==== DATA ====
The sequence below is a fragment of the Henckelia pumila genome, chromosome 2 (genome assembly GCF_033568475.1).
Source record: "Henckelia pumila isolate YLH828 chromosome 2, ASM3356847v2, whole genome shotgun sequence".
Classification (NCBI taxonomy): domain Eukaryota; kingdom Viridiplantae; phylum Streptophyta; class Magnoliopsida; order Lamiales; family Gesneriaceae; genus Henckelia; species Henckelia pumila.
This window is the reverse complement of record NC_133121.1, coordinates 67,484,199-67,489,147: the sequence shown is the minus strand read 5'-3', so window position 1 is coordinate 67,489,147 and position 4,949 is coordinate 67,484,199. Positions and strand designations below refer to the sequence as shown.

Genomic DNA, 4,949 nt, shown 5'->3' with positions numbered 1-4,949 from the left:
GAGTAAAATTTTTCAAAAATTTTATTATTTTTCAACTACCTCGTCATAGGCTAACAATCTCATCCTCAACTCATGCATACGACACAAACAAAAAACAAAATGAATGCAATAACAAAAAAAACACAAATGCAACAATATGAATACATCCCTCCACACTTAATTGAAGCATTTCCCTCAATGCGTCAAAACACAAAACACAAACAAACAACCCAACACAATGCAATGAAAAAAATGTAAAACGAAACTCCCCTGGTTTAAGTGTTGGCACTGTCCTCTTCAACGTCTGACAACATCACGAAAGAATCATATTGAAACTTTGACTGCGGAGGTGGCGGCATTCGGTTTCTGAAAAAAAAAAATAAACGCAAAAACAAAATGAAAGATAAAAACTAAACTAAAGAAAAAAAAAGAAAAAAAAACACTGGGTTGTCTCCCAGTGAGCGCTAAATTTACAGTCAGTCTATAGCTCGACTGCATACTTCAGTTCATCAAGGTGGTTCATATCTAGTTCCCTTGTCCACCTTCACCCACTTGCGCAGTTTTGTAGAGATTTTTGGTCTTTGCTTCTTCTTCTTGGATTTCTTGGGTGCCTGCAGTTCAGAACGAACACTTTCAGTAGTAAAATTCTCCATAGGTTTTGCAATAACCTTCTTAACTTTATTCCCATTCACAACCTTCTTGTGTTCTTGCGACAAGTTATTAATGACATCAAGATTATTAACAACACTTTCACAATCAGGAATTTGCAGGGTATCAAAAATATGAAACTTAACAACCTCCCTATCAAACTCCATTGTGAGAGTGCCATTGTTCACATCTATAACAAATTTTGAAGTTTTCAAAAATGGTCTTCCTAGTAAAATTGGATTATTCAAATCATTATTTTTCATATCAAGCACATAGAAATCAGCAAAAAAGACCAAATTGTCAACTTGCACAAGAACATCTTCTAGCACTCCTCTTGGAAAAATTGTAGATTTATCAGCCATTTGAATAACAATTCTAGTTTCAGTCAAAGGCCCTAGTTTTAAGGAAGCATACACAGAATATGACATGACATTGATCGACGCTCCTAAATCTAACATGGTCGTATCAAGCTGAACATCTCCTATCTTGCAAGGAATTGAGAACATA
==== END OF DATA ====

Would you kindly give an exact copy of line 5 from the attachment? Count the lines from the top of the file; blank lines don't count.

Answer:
Genomic DNA, 4,949 nt, shown 5'->3' with positions numbered 1-4,949 from the left: